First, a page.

How to Calculate Acceleration Bands for Trading Stocks

When stock prices cross acceleration bands, expect further volatility.

When stock prices cross acceleration bands, expect further volatility.

Stock prices change regularly. Minor increases or decreases in a stock price could be random, or can reflect wider market considerations instead of the company's performance. But if the stock price quickly reaches an unexpected new level, this may reflect a more significant change in how investors see the company. This change can help you predict further price acceleration. Acceleration bands are threshold values that indicate significant change.

Identify the highest and lowest stock price during a reference period. For example, identify the stock's highest and lowest level during the past 20 days.

Find the average of these values. For example, if the stock reached a high of $591 and a low of $563, add them together and divide the result by 2 to get an average of $577.

Divide the difference between the high and low values by their average. Continuing the example, divide $28 by $577 to get 0.0659.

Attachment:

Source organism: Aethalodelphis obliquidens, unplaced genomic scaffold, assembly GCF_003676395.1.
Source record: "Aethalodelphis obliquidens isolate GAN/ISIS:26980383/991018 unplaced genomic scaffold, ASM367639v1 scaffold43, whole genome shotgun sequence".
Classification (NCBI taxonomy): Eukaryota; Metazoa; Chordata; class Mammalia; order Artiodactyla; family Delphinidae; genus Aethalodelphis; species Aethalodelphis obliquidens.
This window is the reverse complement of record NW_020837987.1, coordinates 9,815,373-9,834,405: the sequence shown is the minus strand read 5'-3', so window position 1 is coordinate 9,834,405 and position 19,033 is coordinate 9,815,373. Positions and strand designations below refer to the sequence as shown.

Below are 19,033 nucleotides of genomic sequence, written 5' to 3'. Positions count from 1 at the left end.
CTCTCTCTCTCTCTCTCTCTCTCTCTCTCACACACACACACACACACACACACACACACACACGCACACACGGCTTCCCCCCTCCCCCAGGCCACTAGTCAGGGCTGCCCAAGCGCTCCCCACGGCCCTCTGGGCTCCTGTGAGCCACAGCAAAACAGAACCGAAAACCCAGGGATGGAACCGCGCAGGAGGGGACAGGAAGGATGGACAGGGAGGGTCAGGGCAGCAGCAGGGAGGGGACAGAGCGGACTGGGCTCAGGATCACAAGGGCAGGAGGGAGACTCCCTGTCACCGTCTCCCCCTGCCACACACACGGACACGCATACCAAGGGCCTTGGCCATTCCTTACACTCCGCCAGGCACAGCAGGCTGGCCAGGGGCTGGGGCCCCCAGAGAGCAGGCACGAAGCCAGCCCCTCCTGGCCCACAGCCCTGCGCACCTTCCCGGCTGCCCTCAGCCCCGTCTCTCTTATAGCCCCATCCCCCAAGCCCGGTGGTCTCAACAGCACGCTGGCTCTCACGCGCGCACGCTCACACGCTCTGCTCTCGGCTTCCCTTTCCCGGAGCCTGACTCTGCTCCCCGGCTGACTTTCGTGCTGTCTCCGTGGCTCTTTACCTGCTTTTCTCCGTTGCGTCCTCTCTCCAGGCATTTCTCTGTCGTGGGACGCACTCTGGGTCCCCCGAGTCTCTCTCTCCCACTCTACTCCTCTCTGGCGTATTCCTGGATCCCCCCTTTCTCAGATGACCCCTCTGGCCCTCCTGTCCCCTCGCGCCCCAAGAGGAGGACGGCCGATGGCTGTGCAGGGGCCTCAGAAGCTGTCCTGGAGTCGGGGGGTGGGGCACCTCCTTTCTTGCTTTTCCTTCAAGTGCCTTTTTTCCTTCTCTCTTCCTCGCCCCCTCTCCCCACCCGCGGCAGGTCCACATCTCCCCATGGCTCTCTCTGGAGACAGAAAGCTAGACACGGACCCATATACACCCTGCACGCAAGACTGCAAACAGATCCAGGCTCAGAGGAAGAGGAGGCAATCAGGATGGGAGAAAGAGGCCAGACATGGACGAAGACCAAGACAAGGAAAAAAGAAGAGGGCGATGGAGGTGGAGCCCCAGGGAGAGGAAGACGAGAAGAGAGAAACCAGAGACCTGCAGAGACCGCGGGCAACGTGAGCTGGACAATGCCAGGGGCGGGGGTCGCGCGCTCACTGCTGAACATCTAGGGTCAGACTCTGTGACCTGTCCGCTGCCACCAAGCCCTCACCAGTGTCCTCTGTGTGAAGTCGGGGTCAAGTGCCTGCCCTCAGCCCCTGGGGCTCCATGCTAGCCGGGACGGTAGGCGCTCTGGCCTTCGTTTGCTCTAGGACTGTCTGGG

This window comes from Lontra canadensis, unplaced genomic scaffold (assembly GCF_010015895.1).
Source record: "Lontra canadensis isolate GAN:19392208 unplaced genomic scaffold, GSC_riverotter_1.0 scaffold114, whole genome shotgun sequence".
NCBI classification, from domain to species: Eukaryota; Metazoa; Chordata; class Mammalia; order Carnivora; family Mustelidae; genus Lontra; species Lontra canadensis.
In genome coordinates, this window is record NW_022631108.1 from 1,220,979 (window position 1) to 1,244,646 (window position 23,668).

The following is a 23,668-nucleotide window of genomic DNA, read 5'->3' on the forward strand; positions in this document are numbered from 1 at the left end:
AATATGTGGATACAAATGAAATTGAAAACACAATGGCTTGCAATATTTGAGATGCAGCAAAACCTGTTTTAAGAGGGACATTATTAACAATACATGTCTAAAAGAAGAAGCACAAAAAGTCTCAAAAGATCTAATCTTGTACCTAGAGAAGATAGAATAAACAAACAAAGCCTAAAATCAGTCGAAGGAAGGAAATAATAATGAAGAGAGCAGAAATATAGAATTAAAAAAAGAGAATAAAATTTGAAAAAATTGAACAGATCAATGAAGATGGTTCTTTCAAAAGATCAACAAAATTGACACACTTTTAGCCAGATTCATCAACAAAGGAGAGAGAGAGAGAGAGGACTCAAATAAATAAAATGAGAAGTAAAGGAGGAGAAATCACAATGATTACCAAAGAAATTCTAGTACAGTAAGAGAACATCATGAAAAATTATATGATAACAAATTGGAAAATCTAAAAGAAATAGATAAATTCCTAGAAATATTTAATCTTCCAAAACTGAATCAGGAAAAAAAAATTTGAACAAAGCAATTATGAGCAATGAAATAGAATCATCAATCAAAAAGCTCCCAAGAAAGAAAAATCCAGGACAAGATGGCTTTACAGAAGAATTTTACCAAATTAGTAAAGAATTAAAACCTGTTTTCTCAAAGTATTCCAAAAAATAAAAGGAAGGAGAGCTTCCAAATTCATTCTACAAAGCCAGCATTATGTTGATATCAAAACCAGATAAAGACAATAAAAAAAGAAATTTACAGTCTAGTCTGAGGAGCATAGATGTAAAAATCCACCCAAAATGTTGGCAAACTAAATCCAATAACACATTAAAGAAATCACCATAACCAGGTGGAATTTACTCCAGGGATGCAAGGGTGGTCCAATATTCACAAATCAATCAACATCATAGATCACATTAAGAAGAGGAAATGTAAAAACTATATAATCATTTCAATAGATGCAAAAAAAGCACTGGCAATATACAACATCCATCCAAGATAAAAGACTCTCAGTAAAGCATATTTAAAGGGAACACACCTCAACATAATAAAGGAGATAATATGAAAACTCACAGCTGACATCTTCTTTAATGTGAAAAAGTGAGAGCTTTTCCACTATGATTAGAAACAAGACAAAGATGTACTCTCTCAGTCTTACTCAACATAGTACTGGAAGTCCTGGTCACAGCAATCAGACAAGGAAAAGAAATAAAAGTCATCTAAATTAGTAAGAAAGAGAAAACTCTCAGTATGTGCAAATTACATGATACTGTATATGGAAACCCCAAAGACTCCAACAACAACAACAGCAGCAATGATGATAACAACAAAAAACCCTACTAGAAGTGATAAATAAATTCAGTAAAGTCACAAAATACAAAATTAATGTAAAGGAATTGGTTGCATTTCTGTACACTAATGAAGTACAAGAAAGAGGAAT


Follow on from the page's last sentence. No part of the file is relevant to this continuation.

Multiply this ratio by 2 and add 1. Continuing the example, multiply 0.0659 by 2 and add 1 to get 1.132.

Multiply this factor by the stock's upper and lower values to find the upper and lower acceleration bands. Continuing the example, multiply $591 and $563 by 1.132 to get $669 and $637 as the stock's acceleration bands.

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About the Author

Ryan Menezes is a professional writer and blogger. He has a Bachelor of Science in journalism from Boston University and has written for the American Civil Liberties Union, the marketing firm InSegment and the project management service Assembla. He is also a member of Mensa and the American Parliamentary Debate Association.

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